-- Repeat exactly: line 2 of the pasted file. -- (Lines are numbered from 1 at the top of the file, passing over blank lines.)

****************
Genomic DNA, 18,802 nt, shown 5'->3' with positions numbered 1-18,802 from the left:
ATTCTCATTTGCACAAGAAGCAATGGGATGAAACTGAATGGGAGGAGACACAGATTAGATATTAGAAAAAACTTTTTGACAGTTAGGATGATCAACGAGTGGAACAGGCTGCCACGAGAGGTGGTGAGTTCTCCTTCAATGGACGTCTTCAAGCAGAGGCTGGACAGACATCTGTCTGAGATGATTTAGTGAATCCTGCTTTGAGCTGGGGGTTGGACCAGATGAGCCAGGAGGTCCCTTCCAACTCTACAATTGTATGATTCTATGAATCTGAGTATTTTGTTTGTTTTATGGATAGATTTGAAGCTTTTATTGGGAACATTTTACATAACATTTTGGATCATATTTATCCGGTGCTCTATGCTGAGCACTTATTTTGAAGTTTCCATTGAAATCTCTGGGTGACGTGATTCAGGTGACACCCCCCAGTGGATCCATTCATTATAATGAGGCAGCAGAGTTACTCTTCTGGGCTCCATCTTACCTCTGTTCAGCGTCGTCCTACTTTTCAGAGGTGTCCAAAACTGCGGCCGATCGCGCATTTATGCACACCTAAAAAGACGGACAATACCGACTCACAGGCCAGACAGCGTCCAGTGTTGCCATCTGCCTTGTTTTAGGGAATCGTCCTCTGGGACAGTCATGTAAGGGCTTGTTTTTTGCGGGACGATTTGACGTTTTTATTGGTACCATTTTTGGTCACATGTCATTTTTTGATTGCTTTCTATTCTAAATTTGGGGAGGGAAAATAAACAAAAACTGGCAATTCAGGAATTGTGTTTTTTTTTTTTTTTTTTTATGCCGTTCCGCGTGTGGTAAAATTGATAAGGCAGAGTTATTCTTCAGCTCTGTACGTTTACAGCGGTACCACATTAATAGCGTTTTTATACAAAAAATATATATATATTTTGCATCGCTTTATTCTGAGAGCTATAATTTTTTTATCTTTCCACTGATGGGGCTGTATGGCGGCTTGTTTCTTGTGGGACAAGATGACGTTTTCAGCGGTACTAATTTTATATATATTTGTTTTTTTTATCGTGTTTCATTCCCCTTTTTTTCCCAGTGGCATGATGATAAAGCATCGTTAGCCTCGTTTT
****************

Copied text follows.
ATTCTCATTTGCACAAGAAGCAATGGGATGAAACTGAATGGGAGGAGACACAGATTAGATATTAGAAAAAACTTTTTGACAGTTAGGATGATCAACGAGTGGAACAGGCTGCCACGAGAGGTGGTGAGTTCTCCTTCAATGGACGTCTTCAAGCAGAGGCTGGACAGACATCTGTCTGAGATGATTTAGTGAATCCTGCTTTGAGCTGGGGGTTGGACCAGATGAGCCAGGAGGTCCCTTCCAACTCTACAATTGTATGATTCTATGAATCTGAGTATTTTGTTTGTTTTATGGATAGATTTGAAGCTTTTATTGGGAACATTTTACATAACATTTTGGATCATATTTATCCGGTGCTCTATGCTGAGCACTTATTTTGAAGTTTCCATTGAAATCTCTGGGTGACGTGATTCAGGTGACACCCCCCAGTGGATCCATTCATTATAATGAGGCAGCAGAGTTACTCTTCTGGGCTCCATCTTACCTCTGTTCAGCGTCGTCCTACTTTTCAGAGGTGTCCAAAACTGCGGCCGATCGCGCATTTATGCACACCTAAAAAGACGGACAATACCGACTCACAGGCCAGACAGCGTCCAGTGTTGCCATCTGCCTTGTTTTAGGGAATCGTCCTCTGGGACAGTCATGTAAGGGCTTGTTTTTTGCGGGACGATTTGACGTTTTTATTGGTACCATTTTTGGTCACATGTCATTTTTTGATTGCTTTCTATTCTAAATTTGGGGAGGGAAAATAAACAAAAACTGGCAATTCAGGAATTGTGTTTTTTTTTTTTTTTTTTTATGCCGTTCCGCGTGTGGTAAAATTGATAAGGCAGAGTTATTCTTCAGCTCTGTACGTTTACAGCGGTACCACATTAATAGCGTTTTTATACAAAAAATATATATATATTTTGCATCGCTTTATTCTGAGAGCTATAATTTTTTTATCTTTCCACTGATGGGGCTGTATGGCGGCTTGTTTCTTGTGGGACAAGATGACGTTTTCAGCGGTACTAATTTTATATATATTTGTTTTTTTTATCGTGTTTCATTCCCCTTTTTTTCCCAGTGGCATGATGATAAAGCATCGTTAGCCTCGTTTT